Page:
“The meeting in small groups is scripturally based on Acts 2:42, where you get together on a regular basis and do four things: eat together, pray together, fellowship together and talk about the precepts of Jesus together,” said Sen. Jim Inhofe (R-Okla.), president of the Senate prayer breakfast.
Members of both houses also participate in outside prayer groups and Bible study sessions. Rep. Marsha Blackburn (R-Tenn.) said she attends a weekly Wednesday morning breakfast with several other congresswomen from both sides of the aisle. She said the meeting is off campus, but that’s all she would say.
“You know,” she said, “we don’t talk the specifics.”
Because of the secrecy, it’s hard to know exactly how frank the various prayer sessions are — although it’s clear that Ensign’s affair was a topic of conversation at C Street. Coburn and others confronted Ensign about the affair there last year, and Wamp said that Ensign recently apologized to fellow C Streeters for his indiscretion.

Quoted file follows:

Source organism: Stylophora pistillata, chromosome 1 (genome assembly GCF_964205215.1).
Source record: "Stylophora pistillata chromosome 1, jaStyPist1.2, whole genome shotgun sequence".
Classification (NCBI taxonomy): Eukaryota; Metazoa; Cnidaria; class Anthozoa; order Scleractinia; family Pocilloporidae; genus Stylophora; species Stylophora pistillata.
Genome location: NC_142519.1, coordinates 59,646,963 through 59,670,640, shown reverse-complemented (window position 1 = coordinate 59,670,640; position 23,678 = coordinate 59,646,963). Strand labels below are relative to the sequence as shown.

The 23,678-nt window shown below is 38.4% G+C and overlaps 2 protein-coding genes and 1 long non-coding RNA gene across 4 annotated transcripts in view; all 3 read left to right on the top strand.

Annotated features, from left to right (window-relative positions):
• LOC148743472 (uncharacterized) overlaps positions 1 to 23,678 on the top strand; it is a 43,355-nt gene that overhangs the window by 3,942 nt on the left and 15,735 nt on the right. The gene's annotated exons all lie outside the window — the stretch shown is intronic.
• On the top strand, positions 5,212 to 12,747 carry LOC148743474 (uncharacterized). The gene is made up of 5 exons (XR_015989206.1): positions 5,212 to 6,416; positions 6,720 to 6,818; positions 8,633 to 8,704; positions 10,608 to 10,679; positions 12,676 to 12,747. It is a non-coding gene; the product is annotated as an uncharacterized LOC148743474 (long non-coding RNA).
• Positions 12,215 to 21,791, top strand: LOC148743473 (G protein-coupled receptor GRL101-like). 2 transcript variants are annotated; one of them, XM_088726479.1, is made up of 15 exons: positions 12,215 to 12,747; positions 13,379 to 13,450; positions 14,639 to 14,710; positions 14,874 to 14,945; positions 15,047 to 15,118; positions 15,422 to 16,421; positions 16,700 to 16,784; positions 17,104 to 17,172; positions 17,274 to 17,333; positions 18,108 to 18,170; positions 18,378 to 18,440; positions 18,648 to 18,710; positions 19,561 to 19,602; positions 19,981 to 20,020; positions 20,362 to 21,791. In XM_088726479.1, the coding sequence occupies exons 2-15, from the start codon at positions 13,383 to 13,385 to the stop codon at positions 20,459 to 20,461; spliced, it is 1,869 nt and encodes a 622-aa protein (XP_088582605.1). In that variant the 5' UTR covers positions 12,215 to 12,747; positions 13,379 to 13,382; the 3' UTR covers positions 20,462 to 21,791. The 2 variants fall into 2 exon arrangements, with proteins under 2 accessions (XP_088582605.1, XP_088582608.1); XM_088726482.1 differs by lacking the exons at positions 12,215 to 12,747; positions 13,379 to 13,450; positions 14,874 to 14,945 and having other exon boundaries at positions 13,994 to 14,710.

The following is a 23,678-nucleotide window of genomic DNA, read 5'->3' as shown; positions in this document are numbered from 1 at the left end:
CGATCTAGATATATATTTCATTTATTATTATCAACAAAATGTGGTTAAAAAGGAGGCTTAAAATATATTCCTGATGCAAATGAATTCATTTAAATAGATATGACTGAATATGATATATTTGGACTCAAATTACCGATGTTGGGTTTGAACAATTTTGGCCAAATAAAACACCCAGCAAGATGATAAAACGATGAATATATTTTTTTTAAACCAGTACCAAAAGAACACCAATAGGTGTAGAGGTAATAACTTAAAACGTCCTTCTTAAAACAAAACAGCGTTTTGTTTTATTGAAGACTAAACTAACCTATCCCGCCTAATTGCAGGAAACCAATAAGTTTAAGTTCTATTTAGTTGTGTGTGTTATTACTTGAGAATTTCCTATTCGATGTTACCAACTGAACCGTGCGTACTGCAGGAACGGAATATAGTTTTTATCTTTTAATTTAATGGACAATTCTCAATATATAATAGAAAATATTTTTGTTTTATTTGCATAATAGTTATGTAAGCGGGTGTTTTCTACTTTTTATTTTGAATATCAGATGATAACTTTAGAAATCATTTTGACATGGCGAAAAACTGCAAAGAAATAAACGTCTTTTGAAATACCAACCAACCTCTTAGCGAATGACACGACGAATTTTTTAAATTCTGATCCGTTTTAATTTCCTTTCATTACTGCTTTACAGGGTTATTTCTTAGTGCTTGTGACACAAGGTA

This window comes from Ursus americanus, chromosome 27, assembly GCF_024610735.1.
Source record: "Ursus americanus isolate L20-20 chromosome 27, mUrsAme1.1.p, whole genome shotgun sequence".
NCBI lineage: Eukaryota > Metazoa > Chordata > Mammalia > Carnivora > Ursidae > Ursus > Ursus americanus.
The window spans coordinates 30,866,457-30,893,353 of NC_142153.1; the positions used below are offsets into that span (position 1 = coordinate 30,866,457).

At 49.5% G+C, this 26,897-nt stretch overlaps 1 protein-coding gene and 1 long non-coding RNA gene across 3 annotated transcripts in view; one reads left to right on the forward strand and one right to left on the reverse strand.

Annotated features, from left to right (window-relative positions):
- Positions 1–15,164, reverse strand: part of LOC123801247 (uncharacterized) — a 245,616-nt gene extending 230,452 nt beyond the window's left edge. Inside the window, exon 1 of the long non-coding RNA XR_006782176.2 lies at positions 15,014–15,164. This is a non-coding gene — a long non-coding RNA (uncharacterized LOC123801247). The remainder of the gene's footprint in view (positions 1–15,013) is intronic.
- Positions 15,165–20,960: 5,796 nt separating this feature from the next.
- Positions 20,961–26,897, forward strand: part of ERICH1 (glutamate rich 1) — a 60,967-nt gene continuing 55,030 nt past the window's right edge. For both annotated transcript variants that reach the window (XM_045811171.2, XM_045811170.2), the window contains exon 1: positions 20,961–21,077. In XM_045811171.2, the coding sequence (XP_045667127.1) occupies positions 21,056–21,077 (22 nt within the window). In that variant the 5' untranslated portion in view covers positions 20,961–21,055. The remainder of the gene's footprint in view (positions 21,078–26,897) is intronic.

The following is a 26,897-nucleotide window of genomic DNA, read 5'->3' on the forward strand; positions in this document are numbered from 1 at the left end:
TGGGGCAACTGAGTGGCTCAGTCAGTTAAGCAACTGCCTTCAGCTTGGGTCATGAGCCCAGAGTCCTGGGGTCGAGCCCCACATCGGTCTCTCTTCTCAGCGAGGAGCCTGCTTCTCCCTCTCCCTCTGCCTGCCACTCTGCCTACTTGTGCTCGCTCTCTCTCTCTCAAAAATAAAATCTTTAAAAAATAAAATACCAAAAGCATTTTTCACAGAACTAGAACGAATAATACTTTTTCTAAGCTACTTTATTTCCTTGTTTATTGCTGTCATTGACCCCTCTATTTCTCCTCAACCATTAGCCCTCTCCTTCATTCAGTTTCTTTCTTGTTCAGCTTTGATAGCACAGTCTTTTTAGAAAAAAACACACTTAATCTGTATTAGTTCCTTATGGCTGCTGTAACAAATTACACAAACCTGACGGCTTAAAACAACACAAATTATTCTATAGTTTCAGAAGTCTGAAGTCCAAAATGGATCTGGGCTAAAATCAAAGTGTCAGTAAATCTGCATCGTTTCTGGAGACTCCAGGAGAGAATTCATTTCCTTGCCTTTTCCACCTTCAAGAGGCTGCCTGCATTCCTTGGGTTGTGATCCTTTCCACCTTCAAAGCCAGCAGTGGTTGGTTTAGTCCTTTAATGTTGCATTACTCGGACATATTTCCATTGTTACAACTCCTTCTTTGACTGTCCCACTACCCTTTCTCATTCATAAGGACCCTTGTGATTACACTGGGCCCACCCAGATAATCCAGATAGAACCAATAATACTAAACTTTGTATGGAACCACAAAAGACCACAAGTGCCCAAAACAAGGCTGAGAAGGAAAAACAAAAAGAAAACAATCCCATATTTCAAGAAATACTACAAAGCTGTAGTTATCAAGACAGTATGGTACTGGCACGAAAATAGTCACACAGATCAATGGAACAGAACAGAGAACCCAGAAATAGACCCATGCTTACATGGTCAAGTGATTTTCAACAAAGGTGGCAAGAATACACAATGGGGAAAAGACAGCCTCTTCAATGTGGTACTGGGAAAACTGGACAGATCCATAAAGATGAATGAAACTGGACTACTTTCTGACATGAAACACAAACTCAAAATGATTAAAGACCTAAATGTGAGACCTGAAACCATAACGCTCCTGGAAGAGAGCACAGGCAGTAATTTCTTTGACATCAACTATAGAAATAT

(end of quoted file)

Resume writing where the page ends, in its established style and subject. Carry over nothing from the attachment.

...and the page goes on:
Cromartie said the sessions at C Street may be more secular than they seem from the outside.
“I don’t know how much they really ever get around to the Bible,” he said. “There’s a lot of sharing. It’s kind of like an AA group where people get together.”
Indeed, says Rice University professor Michael Lindsey, the author of “Faith in the Halls of Power,” what happens in most Washington-based faith sessions is “personally, pastorally related.”
“[Politicians] usually don’t get that level of pastoral support from their local churches because they don’t feel like they’re among peers, or that they could be vulnerable,” he said. “Most of what’s been written about The Fellowship is very conspiratorial. I studied it for three years, and I just don’t find much support for the conspiracy theories. To the extent that it’s conspiratorial, I would say it’s a private